Farmers Market: Union Square Greenmarket

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Farmers' Market Union Square Greenmarket

By Terence Sheridan

Union Square Greenmarket has something for everyone. It’s the one-stop shop: seasonal vegetables and fruits, arts, soaps, eggs, milk, flowers, meats, jellies, honey.  It is the place to be for organic, healthy shopping.

I go to the Union Square Greenmarket every other day on my way to work to pick up fresh produce. This farmers’ market has a lot more to offer than high quality variety produce and I wanted to share some information I had found about their work.

This farmers’ market is loud, colorful, filled with rich smells, and friendly people selling goods they themselves nurtured from seed to your hand. Just as I feel better going to a small Hardware Store owned by an old timer who could fix anything I’ve managed to break, I feel a certain satisfaction about giving a vendor who cares about what I think about their products a five dollar bill for a huge bag of produce.

The New Farmer Development Project (NFDP) would make a great business school case study in economies of scale, but the immediate take-away is wholesale vs. retail. Since a farmers’ market is by definition farmers selling at a market for retail prices. These farmers are cutting out the middle man of distributors which for us, the consumer, means fresher and  local produce.  For the farmers, however,  this means they can grow a wide variety of crops and keep their operation small and affordable by selling at the higher retail price.

The NFDP video states: ‘85% of farmers we work with say they would be out of business if they couldn’t sell directly to the consumer.’ The Union Square Greenmarket is doing great things to contribute to growth for New York’s farms.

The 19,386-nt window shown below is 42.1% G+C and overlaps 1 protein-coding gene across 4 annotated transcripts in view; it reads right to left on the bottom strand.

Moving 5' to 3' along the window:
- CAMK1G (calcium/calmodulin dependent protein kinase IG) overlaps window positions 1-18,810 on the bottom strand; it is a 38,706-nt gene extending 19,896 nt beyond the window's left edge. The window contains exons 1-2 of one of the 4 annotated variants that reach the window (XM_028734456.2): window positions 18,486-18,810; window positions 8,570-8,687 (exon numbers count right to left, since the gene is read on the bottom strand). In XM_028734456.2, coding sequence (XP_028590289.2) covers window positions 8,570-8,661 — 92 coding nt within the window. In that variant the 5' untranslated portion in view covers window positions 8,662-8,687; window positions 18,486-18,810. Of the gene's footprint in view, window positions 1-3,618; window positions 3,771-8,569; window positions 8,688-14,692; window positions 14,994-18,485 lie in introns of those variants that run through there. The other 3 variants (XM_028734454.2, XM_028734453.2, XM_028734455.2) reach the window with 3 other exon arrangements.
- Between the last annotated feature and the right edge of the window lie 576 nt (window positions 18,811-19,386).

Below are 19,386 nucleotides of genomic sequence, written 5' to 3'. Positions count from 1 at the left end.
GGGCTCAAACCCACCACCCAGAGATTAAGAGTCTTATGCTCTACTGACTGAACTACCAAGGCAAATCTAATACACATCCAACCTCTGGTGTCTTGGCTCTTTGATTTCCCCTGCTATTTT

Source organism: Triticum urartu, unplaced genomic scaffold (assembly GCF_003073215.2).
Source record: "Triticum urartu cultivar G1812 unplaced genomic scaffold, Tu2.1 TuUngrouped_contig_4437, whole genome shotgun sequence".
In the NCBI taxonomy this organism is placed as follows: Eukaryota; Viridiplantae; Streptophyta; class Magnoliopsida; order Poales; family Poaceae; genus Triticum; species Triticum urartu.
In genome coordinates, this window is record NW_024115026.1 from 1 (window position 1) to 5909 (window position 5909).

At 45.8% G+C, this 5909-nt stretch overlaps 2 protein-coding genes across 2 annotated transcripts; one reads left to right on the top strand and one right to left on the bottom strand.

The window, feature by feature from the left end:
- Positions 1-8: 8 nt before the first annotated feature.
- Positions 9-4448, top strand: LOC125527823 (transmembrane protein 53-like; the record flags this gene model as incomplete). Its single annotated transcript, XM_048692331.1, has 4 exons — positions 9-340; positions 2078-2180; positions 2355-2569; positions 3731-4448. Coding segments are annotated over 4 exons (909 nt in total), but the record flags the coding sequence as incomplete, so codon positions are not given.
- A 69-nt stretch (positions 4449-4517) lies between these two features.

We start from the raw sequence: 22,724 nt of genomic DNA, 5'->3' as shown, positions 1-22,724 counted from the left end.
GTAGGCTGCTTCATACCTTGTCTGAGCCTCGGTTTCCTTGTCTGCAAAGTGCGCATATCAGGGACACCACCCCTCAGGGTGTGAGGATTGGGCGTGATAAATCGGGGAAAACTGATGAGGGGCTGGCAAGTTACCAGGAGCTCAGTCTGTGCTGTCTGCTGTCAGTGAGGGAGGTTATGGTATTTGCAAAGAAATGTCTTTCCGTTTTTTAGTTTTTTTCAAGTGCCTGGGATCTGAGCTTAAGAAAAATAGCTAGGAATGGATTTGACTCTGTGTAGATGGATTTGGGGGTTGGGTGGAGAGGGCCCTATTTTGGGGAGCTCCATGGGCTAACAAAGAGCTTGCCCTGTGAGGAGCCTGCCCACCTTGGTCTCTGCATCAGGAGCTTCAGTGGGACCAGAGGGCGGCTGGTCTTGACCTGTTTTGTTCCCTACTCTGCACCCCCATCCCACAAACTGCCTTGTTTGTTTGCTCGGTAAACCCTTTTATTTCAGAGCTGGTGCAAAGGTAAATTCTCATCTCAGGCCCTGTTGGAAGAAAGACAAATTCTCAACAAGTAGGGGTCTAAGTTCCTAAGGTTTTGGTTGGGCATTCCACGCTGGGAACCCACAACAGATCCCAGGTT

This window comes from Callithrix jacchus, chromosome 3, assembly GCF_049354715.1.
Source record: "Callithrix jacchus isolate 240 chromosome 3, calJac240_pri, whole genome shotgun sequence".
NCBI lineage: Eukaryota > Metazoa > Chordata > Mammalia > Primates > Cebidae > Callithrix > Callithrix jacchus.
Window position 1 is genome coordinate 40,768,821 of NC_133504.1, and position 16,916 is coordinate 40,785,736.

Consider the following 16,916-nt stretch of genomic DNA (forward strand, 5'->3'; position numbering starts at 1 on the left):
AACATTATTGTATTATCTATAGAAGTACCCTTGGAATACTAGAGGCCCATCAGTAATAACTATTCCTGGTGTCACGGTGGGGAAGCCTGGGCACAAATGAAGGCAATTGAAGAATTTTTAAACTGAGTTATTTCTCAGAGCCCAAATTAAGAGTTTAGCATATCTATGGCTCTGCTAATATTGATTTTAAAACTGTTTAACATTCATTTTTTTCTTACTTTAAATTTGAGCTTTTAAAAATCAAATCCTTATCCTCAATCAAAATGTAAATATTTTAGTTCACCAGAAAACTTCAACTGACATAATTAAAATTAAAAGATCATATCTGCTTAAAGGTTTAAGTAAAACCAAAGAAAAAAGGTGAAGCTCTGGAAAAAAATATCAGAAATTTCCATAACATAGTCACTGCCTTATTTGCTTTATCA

The Union Square Greenmarket is one of 46 Greenmarkets throughout the city that operate under the Council on the Environment of New York City. This program’s directive is to promote sustainability and works with 180 producers to preserve 30,000 acres of local farmland. But the Greenmarket program isn’t just doing good by farmers. Another positive aspect of working with the city is the ease of access for different programs to be combined, for example EBT/food stamps.

At the Union Square Greenmarket, like others in the city, if you are on food stamps you can take your card to the market and exchange the dollar value for tokens, which you can then exchange for produce. As a regular shopper at the Union Square Greenmarket, I know you can get a huge amount of healthy, local, sustainably grown produce for less than what you would pay at a conventional grocery or convenience store.

It’s a wonder of our economy to think that at a Grocery Store the produce, usually labeled “fresh,” comes from Chile, Mexico, China, and India. But, for some reason I am more affected by the fact that I have never really thought about seasonal produce and the impact eating locally has on the land and people around us.